As our family worked together side by side, hand to hand, my cousin who was one of the dentists, grabbed my hand. Earlier that day he had extracted and examined teeth for over one hundred patients. He smiled at me ear to ear, the way I first remember his smile when he was eight years old and just had arrived from the Philippines. He had the same look in his eyes as the children before us. At this same age, he, his mom, and his three siblings, all who were helping tonight with their own grown children, had lived with us for nine months preparing for a new life in America.
“You know we all would not be here it was not for your mom and dad,” he said, nodding towards the tables where my cousins, our siblings, our children, and their spouses stood shoulder to shoulder side by side preparing a dinner for the villagers.
We hugged. We cried.
Drops of rain pattered on the tin roof of the shelter.
Wind blew water through glassless windows. But nothing would dampen that evening of smiles and laughter and feasting and dancing and music as generations and lifestyles and bloodlines merged, a night of celebration.
Today, we honor and celebrate you, Dad, for it was your hand that opened the gateway for us to give us life. Happy Father’s Day Dad.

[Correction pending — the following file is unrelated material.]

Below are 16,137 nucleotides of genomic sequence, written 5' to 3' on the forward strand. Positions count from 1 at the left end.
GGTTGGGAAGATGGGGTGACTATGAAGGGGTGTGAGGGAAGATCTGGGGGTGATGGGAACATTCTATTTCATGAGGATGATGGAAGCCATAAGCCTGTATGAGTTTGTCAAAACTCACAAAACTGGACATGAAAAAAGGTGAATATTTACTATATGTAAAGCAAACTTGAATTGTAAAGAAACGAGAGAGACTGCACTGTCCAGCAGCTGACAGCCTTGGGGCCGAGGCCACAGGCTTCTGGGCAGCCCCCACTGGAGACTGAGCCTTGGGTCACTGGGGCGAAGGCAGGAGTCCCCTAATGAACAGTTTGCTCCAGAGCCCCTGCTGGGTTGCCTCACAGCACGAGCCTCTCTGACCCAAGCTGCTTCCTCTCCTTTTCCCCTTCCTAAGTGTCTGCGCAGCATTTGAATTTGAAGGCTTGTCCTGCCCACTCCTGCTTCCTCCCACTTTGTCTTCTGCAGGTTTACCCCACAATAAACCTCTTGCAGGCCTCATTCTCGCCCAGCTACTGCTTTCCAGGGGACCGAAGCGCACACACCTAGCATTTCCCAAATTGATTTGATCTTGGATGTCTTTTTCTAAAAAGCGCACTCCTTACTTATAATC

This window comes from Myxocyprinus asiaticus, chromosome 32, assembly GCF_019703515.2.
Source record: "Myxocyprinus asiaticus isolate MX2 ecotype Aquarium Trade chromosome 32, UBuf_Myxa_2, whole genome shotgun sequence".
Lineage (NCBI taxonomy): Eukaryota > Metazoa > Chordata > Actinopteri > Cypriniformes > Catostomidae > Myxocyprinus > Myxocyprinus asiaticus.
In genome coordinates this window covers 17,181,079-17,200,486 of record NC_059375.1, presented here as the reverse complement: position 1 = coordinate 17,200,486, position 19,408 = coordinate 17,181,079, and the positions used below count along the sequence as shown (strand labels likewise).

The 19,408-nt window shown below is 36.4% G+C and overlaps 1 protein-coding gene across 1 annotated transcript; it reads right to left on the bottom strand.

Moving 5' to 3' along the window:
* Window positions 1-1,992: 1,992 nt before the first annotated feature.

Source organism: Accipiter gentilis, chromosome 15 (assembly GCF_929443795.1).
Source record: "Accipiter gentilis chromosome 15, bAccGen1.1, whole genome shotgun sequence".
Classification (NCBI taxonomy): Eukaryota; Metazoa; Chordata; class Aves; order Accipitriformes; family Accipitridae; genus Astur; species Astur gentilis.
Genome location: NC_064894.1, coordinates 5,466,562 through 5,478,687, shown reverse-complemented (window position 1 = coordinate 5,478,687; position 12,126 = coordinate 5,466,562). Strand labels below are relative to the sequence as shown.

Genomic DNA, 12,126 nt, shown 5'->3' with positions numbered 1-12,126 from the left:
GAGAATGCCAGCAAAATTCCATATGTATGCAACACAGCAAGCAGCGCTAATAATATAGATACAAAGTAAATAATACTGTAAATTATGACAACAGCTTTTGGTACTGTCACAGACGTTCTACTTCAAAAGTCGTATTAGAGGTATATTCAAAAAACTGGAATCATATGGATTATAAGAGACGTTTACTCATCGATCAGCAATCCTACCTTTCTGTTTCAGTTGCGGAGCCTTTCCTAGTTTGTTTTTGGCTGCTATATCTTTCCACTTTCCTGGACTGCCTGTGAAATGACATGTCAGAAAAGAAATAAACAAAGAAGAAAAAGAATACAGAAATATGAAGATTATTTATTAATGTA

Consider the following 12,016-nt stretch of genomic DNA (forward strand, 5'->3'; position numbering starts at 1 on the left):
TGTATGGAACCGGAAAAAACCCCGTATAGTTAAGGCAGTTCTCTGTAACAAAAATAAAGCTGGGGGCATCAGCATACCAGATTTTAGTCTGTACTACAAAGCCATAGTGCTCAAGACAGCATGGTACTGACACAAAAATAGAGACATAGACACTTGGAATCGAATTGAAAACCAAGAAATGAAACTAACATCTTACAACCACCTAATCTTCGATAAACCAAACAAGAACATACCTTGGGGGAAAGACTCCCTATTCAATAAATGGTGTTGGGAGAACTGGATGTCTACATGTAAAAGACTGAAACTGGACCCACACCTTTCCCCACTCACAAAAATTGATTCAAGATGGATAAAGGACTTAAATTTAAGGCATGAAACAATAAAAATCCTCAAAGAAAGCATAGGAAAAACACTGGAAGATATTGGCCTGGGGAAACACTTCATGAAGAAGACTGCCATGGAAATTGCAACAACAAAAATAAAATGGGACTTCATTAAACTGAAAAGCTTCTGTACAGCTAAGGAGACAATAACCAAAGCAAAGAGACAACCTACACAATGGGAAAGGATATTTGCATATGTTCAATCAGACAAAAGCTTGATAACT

Decades later, we have returned to help others.
For more information on the Kamay Project, an ongoing outreach to the children and families of the Ati village in Boracay, Philippines, please go to kamayproject.org
*A Father’s Day Tribute is an exclusive feature for grandparentslink.com by Vina Mogg, blogger and artist, who is now a recent empty nester, learning to fly after raising four children. She is launching various workshops across the continent and beyond (including Harvester Island, Alaska, and Puy l’Eveque, France) in writing and painting to find her wings. She is an advocate for caregivers after caring for her mother with Alzheimer’s for the past ten years, and is working on a memoir about her caregiving journey. Recently Vina was published in an anthology of essays, The Wonder Years: 40 women over 40 on Aging, Faith, Beauty, and Strength, by Leslie Leyland Fields, and the Oasis Journal. She is a member of the AlzAuthors writing group and a guest writer on mudroomblog.com. Various stories about Alzheimer’s and caregiving can be found on her blog, seaglasslife.com, and can be contacted at email@example.com. Vina is also a grandmother to her grandpuppy, Milo.